Yesterday was the late musician Scott Weiland’s Birthday. I miss him a lot; miss the contribution to music he made and am grateful for the music he gave us.
I’m going to be honest, Velvet Revolver made me a bigger fan of Stone Temple Pilots than I previous was. I loved the two albums VR made (nobody will be surprised to learn I play them all the time). Yet I know not everybody shares my same viewpoint.
For six years and two albums, Velvet Revolver divided the rock community. Some fans and critics loved their brand of hard rock fuelled by sobriety and honed musicianship. In contrast, others found them a divided beast, the product of two much-loved bands with disparate styles (heavy rock rhythm section and a glammy grunge frontman) that did not quite mesh. While their combined history worked with them for the most part, it also brought a slew of comparisons to songs written twenty years prior. Whatever your perceptions of Velvet Revolver, there was no denying that the unity of three (then) former members of Guns N’ Roses and the singer of Stone Temple Pilot made an exciting, enticing combination.
The story of Velvet Revolver is intriguing. Part organic, part orchestration, they were technically a new band, but the histories of its members ensured that it had a past already built-in, and try as they might, some could never escape their ghosts. While some made friends among them, one succumbed to them, leaving a rock n’ roll trail in their wake. Their debut album, Contraband, was a bold, punky attack on the senses. Even the name made it sound illicit like there was something a bit naughty about the music contained within. They ploughed on and made their more profound, more thoughtful Libertad. It became their unintentional swansong, circled in tragedy, yet presented a band who had found their grove since their debut. It did not fare as well critically, but it was by all accounts a honed beast layered with conflict.
There would be other ventures, and an ultimate solo career. I often wonder what music Scott would still be making now should tragedy have not intervened. It’s one of those losses that I, personally, felt the most: he could not outrun his former ghosts.
Anyway, here’s to you, Scott, one of the best frontmen I have had the pleasure to see live. Thank you.
The Sunset Strip, 1.5 miles stretching from Sunset Boulevard through West Hollywood, has a decades long history of excess and debauchery. Originally situated in a geographically unincorporated area of Los Angeles, the area did not become part of Los Angeles until 1984, the independence and loose regulations serving to heighten the excess of the area. Integrating into the wider, more regulated city, did little to quell the outsider, renegade atmosphere for which the area had become known. Stories abound about the Strip, for which it most affectionately dubbed. Fast-living and degeneracy is baked into the streets, and in the bricks of the buildings which line the mile.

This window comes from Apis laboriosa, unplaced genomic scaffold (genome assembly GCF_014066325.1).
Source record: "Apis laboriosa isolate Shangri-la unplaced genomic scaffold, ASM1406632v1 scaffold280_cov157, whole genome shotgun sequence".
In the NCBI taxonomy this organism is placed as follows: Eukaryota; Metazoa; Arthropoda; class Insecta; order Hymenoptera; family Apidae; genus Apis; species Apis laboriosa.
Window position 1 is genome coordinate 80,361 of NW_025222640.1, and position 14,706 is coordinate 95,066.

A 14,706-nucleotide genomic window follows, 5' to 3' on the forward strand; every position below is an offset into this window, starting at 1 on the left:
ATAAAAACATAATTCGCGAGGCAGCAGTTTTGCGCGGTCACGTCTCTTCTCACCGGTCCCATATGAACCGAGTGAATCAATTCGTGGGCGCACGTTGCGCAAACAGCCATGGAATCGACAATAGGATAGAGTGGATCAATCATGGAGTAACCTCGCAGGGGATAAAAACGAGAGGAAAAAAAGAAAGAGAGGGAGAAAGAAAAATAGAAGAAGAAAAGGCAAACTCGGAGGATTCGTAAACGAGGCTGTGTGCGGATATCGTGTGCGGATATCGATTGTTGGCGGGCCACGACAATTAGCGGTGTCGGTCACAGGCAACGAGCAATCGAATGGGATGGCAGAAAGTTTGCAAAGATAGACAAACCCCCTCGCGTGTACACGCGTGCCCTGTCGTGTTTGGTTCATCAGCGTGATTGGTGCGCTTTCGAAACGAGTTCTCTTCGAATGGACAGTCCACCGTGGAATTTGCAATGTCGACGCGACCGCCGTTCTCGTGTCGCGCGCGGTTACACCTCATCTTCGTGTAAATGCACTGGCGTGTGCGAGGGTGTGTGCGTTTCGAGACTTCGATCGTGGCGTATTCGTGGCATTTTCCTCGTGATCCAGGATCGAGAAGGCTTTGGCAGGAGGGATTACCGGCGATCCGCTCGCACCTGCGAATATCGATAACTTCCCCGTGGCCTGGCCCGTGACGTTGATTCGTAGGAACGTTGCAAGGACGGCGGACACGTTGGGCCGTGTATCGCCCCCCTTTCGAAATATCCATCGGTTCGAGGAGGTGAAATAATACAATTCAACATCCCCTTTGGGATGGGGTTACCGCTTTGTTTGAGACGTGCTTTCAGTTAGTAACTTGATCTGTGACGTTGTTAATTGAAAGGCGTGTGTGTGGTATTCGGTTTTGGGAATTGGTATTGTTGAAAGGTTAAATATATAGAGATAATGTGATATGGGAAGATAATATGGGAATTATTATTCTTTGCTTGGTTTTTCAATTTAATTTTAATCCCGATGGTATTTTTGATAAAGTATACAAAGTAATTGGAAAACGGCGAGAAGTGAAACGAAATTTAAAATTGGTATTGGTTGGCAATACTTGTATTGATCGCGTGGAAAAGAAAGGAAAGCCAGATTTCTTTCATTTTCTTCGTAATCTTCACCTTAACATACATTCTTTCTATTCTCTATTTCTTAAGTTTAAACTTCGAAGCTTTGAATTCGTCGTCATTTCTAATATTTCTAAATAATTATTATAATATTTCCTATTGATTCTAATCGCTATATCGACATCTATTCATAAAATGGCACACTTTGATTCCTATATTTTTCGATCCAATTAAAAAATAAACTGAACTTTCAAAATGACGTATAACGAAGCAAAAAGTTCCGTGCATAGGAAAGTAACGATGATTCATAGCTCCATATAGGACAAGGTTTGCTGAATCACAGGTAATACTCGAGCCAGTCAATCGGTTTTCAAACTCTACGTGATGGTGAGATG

During the prohibition of the 1920s, alcohol was illegal in Los Angeles as a city, but not in the LA county. Casinos and nightclubs sprung up on The Strip, all serving alcohol out of their back rooms, away from the prying eyes of the law. In the 1930s and 40s, the movie world and organized crime intertwined, with the Bugsy Siegel and Mickey Cohen were rumoured to have owned establishments, while individuals from the motion picture industry frequented restaurants including Ciro’s, and The Mocambo. By the 1960s, it was all about the music, as movies gave way to counterculture. From the 1960s and into the 1970s also saw the swell of music venues on the Strip, which such historic clubs and Gazzari’s (21 February 1967 – 1995), The Whisky A Go-Go (Janauary 1964 — ), The Roxy (23 September 1973), and Pandora’s Box, a well-liked coffee shop that has gained immortality as the centre of the Sunset Strip Curfew Riots in November 1966, as immortalised by Buffalo Springfield in their song ‘For What It’s Worth.’ While the seventies saw glam rock and the short-lived club Rodney Bingenheimer’s English Disco, the 1980s saw an explosion of fast living, party hard, rock musicians for which the territory became their domain.